Species and root traits control C stabilization in the rhizospheric soil of a Mediterranean common garden experiment

Prof. Vincent Poirier1, Dr. Catherine Roumet2, Dr. Grégoire Freschet3, Prof. Alison Munson4

1University of Québec in Abitibi-Témiscamingue (UQAT), Notre-Dame-du-Nord, Canada; 2Centre National de la Recherche Scientifique (CNRS), Montpellier, France; 3Centre National de la Recherche Scientifique (CNRS), Moulis, France; 4Laval University, Québec, Canada

The objective of this work was to evaluate how the roots of different plant species and life forms affected soil organic carbon (SOC) stabilization. We analyzed the soil attached to the roots (i.e., rhizospheric soil) under 13 Mediterranean species grown in monocultures in a common garden experiment for four years, and compared it to a bare soil kept free of vegetation. We used a density fractionation procedure to separate uncomplexed organic matter found in the light fraction of the rhizospheric soil from mineral-associated organic matter found in the dense fraction. We measured root traits and SOC concentration in the rhizospheric bulk soil and its fractions. We used a comparative approach to test significant differences among species, and explored relationships between root traits and SOC stabilization. We observed that the concentration of mineral-associated SOC in rhizospheric soil was on average 40% greater than that in the bare soil, with a strong effect of plant species (P < 0.0001). Some species such as Bromus erectus, Centaurea pectinata and Festuca christianii-bernardii showed increases up to 60%. Root morphology and architecture exert strong control over SOC stabilization in the rhizospheric soil. Increased specific root length (SRL), root length density (RLD) and the proportion of very fine (<0.2 mm) roots promoted greater mineral-associated SOC in the rhizosphere, while increased root diameter and proportion of coarse (1-2 mm) roots had the opposite effect. Overall, our results suggest that plant species with morphological and architectural root traits related to resource acquisition (i.e., fine roots with high SRL and high RLD) favor the stabilization of SOC in the rhizosphere more than species with root traits related to resource conservation (i.e, high proportion of thick roots).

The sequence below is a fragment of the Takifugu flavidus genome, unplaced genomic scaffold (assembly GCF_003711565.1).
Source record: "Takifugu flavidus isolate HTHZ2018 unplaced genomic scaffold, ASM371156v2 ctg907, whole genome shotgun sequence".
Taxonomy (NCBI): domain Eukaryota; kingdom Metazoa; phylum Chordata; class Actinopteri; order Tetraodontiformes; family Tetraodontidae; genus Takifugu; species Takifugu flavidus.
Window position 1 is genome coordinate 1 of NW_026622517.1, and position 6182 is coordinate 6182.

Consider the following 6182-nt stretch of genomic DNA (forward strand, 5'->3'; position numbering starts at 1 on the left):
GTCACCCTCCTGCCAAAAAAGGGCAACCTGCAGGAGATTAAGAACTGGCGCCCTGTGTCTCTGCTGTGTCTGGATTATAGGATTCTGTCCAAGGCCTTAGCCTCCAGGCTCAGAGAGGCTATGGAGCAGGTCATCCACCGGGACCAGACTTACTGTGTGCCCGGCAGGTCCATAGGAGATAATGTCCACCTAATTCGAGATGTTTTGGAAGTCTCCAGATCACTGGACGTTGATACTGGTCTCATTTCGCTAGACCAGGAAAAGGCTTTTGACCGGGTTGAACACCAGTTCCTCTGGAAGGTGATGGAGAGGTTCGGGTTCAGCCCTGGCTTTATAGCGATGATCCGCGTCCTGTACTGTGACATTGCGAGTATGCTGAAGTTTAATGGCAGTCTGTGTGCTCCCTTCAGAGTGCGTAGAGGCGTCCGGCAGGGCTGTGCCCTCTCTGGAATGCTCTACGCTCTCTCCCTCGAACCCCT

Vincent Poirier is Professor and Scientific Director of the Agriculture and Agri-food Research and Development Unit of the University of Québec in Abitibi-Témiscamingue (UQAT). He holds two master’s degrees in soils and environment (2005, 2007) from Laval University and a doctorate in renewable resources (2011) from McGill University, Canada. Before starting as a professor at UQAT in 2017, he completed postdoctoral training at Laval University in collaboration with the Center for Functional and Evolutionary Ecology in Montpellier, France.

His team’s research focuses on 1) investigation of soil organic matter, carbon storage and the roles of roots in soil functioning in top- and subsoil horizons; 2) production, exploitation and conservation of fodder plants to support livestock farming; 3) management and production of conventional and organic field crops. His research team is currently involved in a dozen research projects mainly related to soils in temperate agroecosystems, and some focus on urban and forest soils as well as soils in tropical environments.


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